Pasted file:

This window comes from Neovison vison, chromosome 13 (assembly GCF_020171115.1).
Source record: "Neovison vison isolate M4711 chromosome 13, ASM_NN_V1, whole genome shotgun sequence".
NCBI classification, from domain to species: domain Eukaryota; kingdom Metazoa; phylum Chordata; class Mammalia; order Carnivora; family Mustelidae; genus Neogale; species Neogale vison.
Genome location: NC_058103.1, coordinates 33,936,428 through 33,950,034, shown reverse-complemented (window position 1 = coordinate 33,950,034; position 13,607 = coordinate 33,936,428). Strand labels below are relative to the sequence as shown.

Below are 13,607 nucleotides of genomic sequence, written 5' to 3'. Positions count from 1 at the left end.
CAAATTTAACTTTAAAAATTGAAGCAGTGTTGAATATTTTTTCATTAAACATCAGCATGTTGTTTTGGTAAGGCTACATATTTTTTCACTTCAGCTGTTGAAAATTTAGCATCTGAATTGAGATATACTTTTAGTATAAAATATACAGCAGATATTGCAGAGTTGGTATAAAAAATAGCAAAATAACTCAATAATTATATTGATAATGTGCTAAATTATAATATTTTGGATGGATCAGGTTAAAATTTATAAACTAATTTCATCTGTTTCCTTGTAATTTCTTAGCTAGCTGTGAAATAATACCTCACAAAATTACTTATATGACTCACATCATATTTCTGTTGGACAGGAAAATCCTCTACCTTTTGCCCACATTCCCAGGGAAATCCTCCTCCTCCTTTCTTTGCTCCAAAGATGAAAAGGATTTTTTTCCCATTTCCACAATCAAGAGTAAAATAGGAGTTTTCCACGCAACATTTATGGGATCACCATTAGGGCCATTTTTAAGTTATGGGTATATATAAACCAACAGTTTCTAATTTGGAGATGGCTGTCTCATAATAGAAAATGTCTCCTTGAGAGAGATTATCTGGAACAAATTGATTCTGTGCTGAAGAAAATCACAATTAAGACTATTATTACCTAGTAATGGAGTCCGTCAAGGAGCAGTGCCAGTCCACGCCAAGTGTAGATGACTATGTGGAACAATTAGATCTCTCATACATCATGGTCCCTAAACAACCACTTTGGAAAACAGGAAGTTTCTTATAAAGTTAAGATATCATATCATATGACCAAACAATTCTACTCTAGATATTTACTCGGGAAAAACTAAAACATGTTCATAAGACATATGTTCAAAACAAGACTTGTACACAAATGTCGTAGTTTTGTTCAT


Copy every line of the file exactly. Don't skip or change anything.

This window comes from Neovison vison, chromosome 13 (assembly GCF_020171115.1).
Source record: "Neovison vison isolate M4711 chromosome 13, ASM_NN_V1, whole genome shotgun sequence".
NCBI classification, from domain to species: domain Eukaryota; kingdom Metazoa; phylum Chordata; class Mammalia; order Carnivora; family Mustelidae; genus Neogale; species Neogale vison.
Genome location: NC_058103.1, coordinates 33,936,428 through 33,950,034, shown reverse-complemented (window position 1 = coordinate 33,950,034; position 13,607 = coordinate 33,936,428). Strand labels below are relative to the sequence as shown.

Below are 13,607 nucleotides of genomic sequence, written 5' to 3'. Positions count from 1 at the left end.
CAAATTTAACTTTAAAAATTGAAGCAGTGTTGAATATTTTTTCATTAAACATCAGCATGTTGTTTTGGTAAGGCTACATATTTTTTCACTTCAGCTGTTGAAAATTTAGCATCTGAATTGAGATATACTTTTAGTATAAAATATACAGCAGATATTGCAGAGTTGGTATAAAAAATAGCAAAATAACTCAATAATTATATTGATAATGTGCTAAATTATAATATTTTGGATGGATCAGGTTAAAATTTATAAACTAATTTCATCTGTTTCCTTGTAATTTCTTAGCTAGCTGTGAAATAATACCTCACAAAATTACTTATATGACTCACATCATATTTCTGTTGGACAGGAAAATCCTCTACCTTTTGCCCACATTCCCAGGGAAATCCTCCTCCTCCTTTCTTTGCTCCAAAGATGAAAAGGATTTTTTTCCCATTTCCACAATCAAGAGTAAAATAGGAGTTTTCCACGCAACATTTATGGGATCACCATTAGGGCCATTTTTAAGTTATGGGTATATATAAACCAACAGTTTCTAATTTGGAGATGGCTGTCTCATAATAGAAAATGTCTCCTTGAGAGAGATTATCTGGAACAAATTGATTCTGTGCTGAAGAAAATCACAATTAAGACTATTATTACCTAGTAATGGAGTCCGTCAAGGAGCAGTGCCAGTCCACGCCAAGTGTAGATGACTATGTGGAACAATTAGATCTCTCATACATCATGGTCCCTAAACAACCACTTTGGAAAACAGGAAGTTTCTTATAAAGTTAAGATATCATATCATATGACCAAACAATTCTACTCTAGATATTTACTCGGGAAAAACTAAAACATGTTCATAAGACATATGTTCAAAACAAGACTTGTACACAAATGTCGTAGTTTTGTTCAT